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Dublin: 12 °C Monday 16 September, 2019
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'My wife let me play a round on our honeymoon. Twice'

Kevin Markham has written about the challenge of playing every 18-hole golf course in Ireland

Kevin Markham on his home course Greystones.
Kevin Markham on his home course Greystones.
Image: Morgan Treacy/INPHO

THE PHRASE “GOLF is a good walk spoiled” is often erroneously attributed to Mark Twain but, whoever first said it, well, they had it all wrong. That’s the view of Kevin Markham who set out on an 11,000 km journey to play every 18-hole golf course in Ireland.

Along the way Markham discovered the overrated, undervalued and every other type of course the country had to offer. He also somehow convinced his wife to let him play two rounds of golf on their honeymoon.

“We went to Waterville to try and play but it didn’t work out so we went to Parknasilla instead. A couple of days later we played Killarney and I sold it to her on the location and the views but yeah, I was very lucky.”

Those were just two of the 350 courses Markham played but what would prompt anyone to play every golf course in Ireland?

“I was at my local course in Greystones when one of my playing partners said he was off to Newcastle West soon and he asked if any of us knew much about it,” Markham told TheScore.ie.

“I had to admit I didn’t so, after the round, I went to the local book shop and had a look around at all the golf books they had and not one of them mentioned Newcastle West – my home club was treated the same – and I just thought that was insane.

“Ireland is so well known for it’s golf but it’s the links courses that everyone talks about because there is such a limited number of them around the world and we’ve got a third of them so people are going to rant and rave.

“However, for the average golfer like me, who isn’t necessarily going to go off and play these courses, some of which can be very expensive, I wondered about all the gorgeous courses around the country that people might not have heard of.”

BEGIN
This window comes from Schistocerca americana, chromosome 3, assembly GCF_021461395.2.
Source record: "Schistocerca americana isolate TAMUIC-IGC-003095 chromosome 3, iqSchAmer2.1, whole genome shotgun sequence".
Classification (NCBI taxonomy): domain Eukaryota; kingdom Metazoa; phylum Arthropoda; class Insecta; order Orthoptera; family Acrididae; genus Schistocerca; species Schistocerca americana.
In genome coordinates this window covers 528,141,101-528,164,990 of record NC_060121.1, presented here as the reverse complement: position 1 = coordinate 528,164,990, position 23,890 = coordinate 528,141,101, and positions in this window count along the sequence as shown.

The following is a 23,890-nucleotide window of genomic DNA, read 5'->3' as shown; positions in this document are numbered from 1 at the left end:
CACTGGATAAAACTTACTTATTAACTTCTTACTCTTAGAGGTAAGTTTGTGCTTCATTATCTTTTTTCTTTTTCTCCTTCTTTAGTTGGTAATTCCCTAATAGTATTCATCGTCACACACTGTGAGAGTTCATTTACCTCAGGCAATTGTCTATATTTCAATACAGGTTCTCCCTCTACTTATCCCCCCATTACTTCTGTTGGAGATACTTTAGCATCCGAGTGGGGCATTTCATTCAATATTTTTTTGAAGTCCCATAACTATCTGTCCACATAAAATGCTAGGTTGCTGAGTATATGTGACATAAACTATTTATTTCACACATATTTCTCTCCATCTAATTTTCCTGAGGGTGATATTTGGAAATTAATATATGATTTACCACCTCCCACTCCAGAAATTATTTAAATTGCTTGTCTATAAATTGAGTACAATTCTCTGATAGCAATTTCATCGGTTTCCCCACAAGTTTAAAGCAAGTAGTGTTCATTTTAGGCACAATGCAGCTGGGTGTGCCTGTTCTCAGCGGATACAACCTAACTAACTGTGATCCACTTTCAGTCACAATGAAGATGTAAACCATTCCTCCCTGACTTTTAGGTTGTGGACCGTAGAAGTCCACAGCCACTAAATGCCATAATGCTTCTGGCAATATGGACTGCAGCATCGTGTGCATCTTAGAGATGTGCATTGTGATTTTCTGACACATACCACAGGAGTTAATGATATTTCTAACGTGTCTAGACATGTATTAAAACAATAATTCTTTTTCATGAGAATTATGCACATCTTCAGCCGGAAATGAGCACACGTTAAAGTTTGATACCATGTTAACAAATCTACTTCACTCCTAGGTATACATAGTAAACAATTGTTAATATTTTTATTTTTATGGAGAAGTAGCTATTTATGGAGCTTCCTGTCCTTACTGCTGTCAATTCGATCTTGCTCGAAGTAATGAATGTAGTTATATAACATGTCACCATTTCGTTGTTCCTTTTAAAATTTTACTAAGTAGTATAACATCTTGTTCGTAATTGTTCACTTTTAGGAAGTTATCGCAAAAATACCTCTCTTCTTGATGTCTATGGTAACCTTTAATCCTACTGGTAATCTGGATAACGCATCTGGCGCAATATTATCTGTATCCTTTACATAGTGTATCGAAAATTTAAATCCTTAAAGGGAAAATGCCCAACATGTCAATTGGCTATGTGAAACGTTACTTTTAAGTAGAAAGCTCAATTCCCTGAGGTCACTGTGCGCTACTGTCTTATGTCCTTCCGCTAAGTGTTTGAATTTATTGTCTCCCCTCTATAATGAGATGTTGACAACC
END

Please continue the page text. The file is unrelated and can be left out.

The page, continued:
The planning stage was helped by the fact that Markham had already played about 30 courses in Ireland which meant he had enough experience to feel confident about approaching a publisher.

“I could have gone about it haphazardly and just drove around the country playing any course I could find but I didn’t think that was the best way to go about it so I tried to plan two, three, four week trips that would take in a number of courses.

“I found the best way to do this was in loops. So, my first trip went across to Cork and came back through Tipperary. Each loop took me away from home for about a month at a time.”

Source: Morgan Treacy/INPHO

Had Markham had to pay his way around the 350 courses on his trip, it would have cost him over €17,000. However, all the courses allowed him play for free once they realised he would be including them in his book.

That’s not to say, however, that Markham’s adventure was cheap. While he’s been too terrified to add up the receipts for fuel, food, etc on his numerous trips, the camper van he used for the trip cost €15,000 and was in such a state by the end that he couldn’t sell it for anything close to that price.

Despite playing more than 30,000 shots over 6,400 or so holes, the weather – somewhat surprisingly – didn’t actually have that much of an impact.

“Everyone asks me ‘what was the weather like’ but I never really noticed it. Indeed, only one round was delayed by the weather in all the times I played.

“After I finished I rang Met Éireann to ask for the historical data as to how much it actually rains in Ireland and what I found was that – if you add up all the rain we get here and front load it to the start of the year – it would only last 50 days which means we have 315 days without it and yet, guess what we talk about?”

The seven handicapper is in no doubt as to which courses were the most visually stunning during his trip.

“Three of the most beautiful courses in the country are in Kerry. Dooks, Waterville and Tralee. I mean, they’re absolutely astounding. Obviously the links courses are blessed with location and, really, the only parkland course that stands out is Scrabo in Newtownards, Co. Down.”

There were plenty of courses that didn’t impress either, including a number of high-profile ones.

“Personally, I think the Smurfit course at the K-Club is overrated.

“Obviously, this is all very subjective but, to me, it’s terribly manufactured and you feel that when you get there.

“I like a certain natural element and, for the amount of money you pay to play it, you’re playing for the name and I don’t think the course is good enough.”

Thankfully, there are dozens of courses Markham played that he’d never heard of before which turned out to be utterly enjoyable experiences; places like Portumna and Portarlington.

However, the thing about Driving the Green is that the courses often play second fiddle to the characters.

Some – like Moira and her two new hips – come across really well. Others, like the Mount Wolseley group who were willing to gamble thousands on a single round, not so much.

Indeed, had Markham taken up their offer, the round would have cost him €3,500.

After playing all that golf you’d imagine Markham might want to stay away from the tee box for a while but there’s a round of golf waiting for him tomorrow.

There’s a good walk to be had afterall.

Driving the Green is published by The Collins Press and available online and in all good bookshops.

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About the author:

Steve O'Rourke

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